It’s interesting with this job because we get to see such a personal side of someone’s life.
We often learn about the harmony and discordance within a marriage. We get to know the children and the pets. We meet the parents and the in-laws. We see the highs and lows of our clients’ temperaments. We learn some of the financial realities of their lives.
We see the bright red walls or the flamboyant wallpapers. We see the photographs, artwork, diplomas, certificates, and other memorabilia of peoples’ lives. In some cases it almost feels a little voyeuristic. Working in residential real estate is very personal.
So is buying homes. We look in closets and open drawers to understand the space. We analyze their furniture and how it’s laid out.
Will our grandmother’s dining room table fit? Will the ceiling be tall enough for our armoire? We flush the toliets to make sure they run properly. We try to envision ourselves living in the space. We ask ourselves, "Will this property work for the way we live our lives?"
It's all very personal.
But selling a home… now, that’s different. It’s not personal. It’s business. It’s about merchandising a product and making it as desirable as possible to the vast majority of buyers.
I often say there are two types of sellers. Those who want to sell their home and those who want someone to buy their home. And there’s a huge difference.
The sellers who want to sell their home will do anything and everything to get their home sold. They understand that it’s not personal. It is business and they are selling a product. They will take down the wallpaper; paint those red or purple walls beige; lay new carpet; put up a new mailbox, put away personal memories; organize closets; and put out beautiful planters.
I’ve even had clients install new bathrooms and put on new roofs to make their “product” the most merchandisable. They get it. They see their house in competition with all the other homes on the North Shore and they want to win. They want to be best in show; to be the house that gets the next offer. They want to sell their house!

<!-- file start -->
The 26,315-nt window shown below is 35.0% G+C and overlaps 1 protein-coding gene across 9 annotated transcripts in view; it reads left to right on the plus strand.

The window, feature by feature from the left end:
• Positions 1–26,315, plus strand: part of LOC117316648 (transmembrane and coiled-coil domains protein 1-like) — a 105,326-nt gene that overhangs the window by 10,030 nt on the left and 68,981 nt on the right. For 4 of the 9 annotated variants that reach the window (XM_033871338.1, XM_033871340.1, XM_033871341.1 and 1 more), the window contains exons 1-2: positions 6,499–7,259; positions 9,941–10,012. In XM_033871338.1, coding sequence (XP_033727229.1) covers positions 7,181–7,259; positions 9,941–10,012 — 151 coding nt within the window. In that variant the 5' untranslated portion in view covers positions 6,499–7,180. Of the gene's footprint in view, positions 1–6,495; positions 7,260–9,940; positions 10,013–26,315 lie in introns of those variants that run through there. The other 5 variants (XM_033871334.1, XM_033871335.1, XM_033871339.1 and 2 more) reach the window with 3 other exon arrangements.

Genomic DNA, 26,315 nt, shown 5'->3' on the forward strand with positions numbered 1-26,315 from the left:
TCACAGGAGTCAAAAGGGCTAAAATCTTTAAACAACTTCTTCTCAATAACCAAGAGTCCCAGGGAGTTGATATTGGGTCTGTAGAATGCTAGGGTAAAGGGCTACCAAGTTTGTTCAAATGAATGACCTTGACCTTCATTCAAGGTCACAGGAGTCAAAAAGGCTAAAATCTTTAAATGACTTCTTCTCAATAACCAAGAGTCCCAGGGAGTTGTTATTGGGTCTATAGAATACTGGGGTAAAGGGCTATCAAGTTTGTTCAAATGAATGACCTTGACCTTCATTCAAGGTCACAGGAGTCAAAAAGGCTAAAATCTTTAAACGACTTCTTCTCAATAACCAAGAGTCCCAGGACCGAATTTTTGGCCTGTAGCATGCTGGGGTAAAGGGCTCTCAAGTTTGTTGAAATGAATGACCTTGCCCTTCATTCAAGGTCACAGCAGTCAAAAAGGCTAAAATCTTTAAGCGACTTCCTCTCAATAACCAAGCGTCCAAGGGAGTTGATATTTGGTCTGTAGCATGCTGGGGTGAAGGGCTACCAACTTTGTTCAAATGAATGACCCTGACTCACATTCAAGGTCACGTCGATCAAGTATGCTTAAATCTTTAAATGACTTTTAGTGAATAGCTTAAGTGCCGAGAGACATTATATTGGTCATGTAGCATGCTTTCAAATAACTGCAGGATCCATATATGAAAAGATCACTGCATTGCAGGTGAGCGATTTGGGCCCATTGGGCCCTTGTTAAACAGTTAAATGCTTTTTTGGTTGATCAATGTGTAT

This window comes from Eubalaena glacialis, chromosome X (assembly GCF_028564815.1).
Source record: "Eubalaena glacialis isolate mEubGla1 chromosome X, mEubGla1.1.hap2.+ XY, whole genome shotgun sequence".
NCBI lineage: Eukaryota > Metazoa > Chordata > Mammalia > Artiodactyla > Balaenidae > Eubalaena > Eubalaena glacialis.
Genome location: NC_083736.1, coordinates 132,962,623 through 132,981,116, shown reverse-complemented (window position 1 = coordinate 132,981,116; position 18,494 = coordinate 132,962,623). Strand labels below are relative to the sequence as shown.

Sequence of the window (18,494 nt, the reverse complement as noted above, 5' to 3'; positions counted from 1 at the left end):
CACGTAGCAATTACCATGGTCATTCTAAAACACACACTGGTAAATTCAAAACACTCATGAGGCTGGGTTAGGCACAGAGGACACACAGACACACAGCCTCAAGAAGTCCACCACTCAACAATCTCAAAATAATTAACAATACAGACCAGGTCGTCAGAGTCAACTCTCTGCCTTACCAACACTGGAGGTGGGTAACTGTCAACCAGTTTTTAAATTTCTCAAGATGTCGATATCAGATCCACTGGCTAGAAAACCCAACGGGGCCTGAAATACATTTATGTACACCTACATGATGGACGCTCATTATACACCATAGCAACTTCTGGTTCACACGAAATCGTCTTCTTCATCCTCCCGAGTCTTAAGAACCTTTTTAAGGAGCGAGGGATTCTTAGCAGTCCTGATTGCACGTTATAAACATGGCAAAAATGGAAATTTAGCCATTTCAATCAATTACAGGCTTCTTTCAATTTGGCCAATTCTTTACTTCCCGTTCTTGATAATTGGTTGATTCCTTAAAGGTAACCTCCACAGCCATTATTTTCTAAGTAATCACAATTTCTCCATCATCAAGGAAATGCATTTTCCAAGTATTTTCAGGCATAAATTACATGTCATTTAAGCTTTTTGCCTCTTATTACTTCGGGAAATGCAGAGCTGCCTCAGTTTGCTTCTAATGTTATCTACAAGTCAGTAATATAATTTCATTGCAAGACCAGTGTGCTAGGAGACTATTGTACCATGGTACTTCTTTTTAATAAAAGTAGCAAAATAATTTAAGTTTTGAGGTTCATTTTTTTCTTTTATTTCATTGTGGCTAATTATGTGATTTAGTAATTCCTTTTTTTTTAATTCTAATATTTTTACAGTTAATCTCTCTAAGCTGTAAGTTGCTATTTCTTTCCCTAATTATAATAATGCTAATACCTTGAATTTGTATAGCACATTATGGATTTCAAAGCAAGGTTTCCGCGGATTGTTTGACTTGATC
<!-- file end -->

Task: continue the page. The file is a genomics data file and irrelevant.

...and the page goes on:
The other kind of sellers: those who want someone to buy their home, just put their home out there - as is - and then say to themselves, “My house is special. Everyone is going to love it.”
Sadly, that’s rarely the situation. These sellers are constantly disappointed and angry when they don’t receive the complements they are expecting. I remember a very high-end, beautiful home for sale a few years ago. As I walked through the house I admired the gorgeous wallpapers and the beautiful wool carpets.
I could see the excellent quality of materials that were used for decorating. But, it was also very clear to me that the list price was not about the value of the house. The sellers had priced their home in such a way that they might get reimbursed for their decorating costs. It was so personal – no business logic at all.
Rarely to buyers pay for decorating – some do – but most could care less. When making an offer, they mentally deduct the costs associated with removing the wallpaper or changing the colors in the rooms. For them, they want it to be "our house" not "your house."
So, while they may appreciate the lavender colored bedroom, they don't think their teen-age son is going to like it very much. Most buyers want to buy a house that they can move right into with little effort and will work for their family.
So what kind of seller are you?
If you want to sell your house, try to remember, it's not personal.